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I like to use const& type T = LongVariableName to relabel variables in a short segment of code, especially one that involves formulas.

For example:

const double& x = VectorNorm;
double y = a*x*x*x + b*x*x + c*x + d;

I figure the compiler should be smart enough to optimize these reference variables away. Will that almost always happen? When won't it?

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By the way, ((a * x + b) * x + c) * x + d is likely faster than your formula. –  FredOverflow Jan 18 '13 at 21:17
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Also, I would get rid of the reference and just write double x = VectorNorm; –  FredOverflow Jan 18 '13 at 21:17
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1 Answer 1

It is up to the compiler and the optimization options that you have set - there's no guarantee that it will or will not be optimized away. Modern compilers with optimizations enabled will likely optimize it away, but a better question is: should you care? Unless you're in a tight loop running thousands of times per second, don't worry about it. Code clarity is often more important than shaving off a few clock cycles.

But at any rate, let's take a look. I'm using gcc 4.7.2 via MinGW. We'll use this code:

so.cpp:

#include <cstdio>

int main()
{
    float aReallyLongNameForAVariable = 4.2;
#ifdef SHORT_REF
    const float& x = aReallyLongNameForAVariable;
    float bar = x * x * x;
#else
    float bar = aReallyLongNameForAVariable * aReallyLongNameForAVariable * aReallyLongNameForAVariable;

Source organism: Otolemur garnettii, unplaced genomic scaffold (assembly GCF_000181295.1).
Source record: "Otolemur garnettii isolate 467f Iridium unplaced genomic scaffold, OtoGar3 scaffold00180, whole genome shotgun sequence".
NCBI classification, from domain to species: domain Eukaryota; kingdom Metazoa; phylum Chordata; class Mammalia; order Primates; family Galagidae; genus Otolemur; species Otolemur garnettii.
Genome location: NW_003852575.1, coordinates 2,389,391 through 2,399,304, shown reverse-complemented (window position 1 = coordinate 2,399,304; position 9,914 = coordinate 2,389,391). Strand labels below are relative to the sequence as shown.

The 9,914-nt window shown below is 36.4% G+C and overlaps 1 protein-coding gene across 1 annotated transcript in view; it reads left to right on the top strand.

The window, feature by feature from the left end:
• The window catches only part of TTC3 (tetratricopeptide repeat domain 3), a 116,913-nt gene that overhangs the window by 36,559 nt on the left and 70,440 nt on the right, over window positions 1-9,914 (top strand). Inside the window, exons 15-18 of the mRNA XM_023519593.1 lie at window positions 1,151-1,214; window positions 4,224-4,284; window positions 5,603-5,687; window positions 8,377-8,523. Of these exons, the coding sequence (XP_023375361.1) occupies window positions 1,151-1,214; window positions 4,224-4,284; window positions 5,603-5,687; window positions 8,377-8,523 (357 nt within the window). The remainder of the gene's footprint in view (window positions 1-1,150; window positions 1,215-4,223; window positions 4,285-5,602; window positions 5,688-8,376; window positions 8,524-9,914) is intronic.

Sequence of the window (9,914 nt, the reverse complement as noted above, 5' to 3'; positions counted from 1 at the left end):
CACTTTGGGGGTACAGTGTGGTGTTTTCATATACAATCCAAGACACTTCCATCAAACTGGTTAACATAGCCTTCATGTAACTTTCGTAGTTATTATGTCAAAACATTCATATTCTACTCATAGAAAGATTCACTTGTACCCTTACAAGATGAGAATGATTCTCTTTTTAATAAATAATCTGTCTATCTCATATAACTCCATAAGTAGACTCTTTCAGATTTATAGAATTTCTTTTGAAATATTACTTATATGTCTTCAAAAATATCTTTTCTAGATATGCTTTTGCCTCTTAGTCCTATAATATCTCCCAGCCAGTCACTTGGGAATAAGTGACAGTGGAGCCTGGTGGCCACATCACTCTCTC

#endif
    printf("bar is %f\n", bar);
    return 0;
}

Without the "shorthand reference", we get the following assembly:

g++ -S -masm=intel -o noref.S so.cpp

call    ___main
mov eax, DWORD PTR LC0
mov DWORD PTR [esp+28], eax
fld DWORD PTR [esp+28]
fmul    DWORD PTR [esp+28]
fmul    DWORD PTR [esp+28]
fstp    DWORD PTR [esp+24]
fld DWORD PTR [esp+24]
fstp    QWORD PTR [esp+4]
mov DWORD PTR [esp], OFFSET FLAT:LC1
call    _printf
mov eax, 0
leave

Now let's use the reference:

g++ -DSHORT_REF -S -masm=intel -o ref.S so.cpp

call    ___main
mov eax, DWORD PTR LC0
mov DWORD PTR [esp+20], eax
lea eax, [esp+20]
mov DWORD PTR [esp+28], eax
mov eax, DWORD PTR [esp+28]
fld DWORD PTR [eax]
mov eax, DWORD PTR [esp+28]
fld DWORD PTR [eax]
fmulp   st(1), st
mov eax, DWORD PTR [esp+28]
fld DWORD PTR [eax]
fmulp   st(1), st
fstp    DWORD PTR [esp+24]
fld DWORD PTR [esp+24]
fstp    QWORD PTR [esp+4]
mov DWORD PTR [esp], OFFSET FLAT:LC1
call    _printf
mov eax, 0
leave

So it is a bit more assembly. But what happens when we turn on optimizations?

g++ -DSHORT_REF -O2 -S -masm=intel -o ref.S so.cpp
g++ -O2 -S -masm=intel -o noref.S so.cpp

Both generate the identical assembly:

call    ___main
fld DWORD PTR LC0
fstp    QWORD PTR [esp+4]
mov DWORD PTR [esp], OFFSET FLAT:LC1
call    _printf
xor eax, eax
leave

So there you have it. Modern compilers (gcc at least) optimize the reference away.

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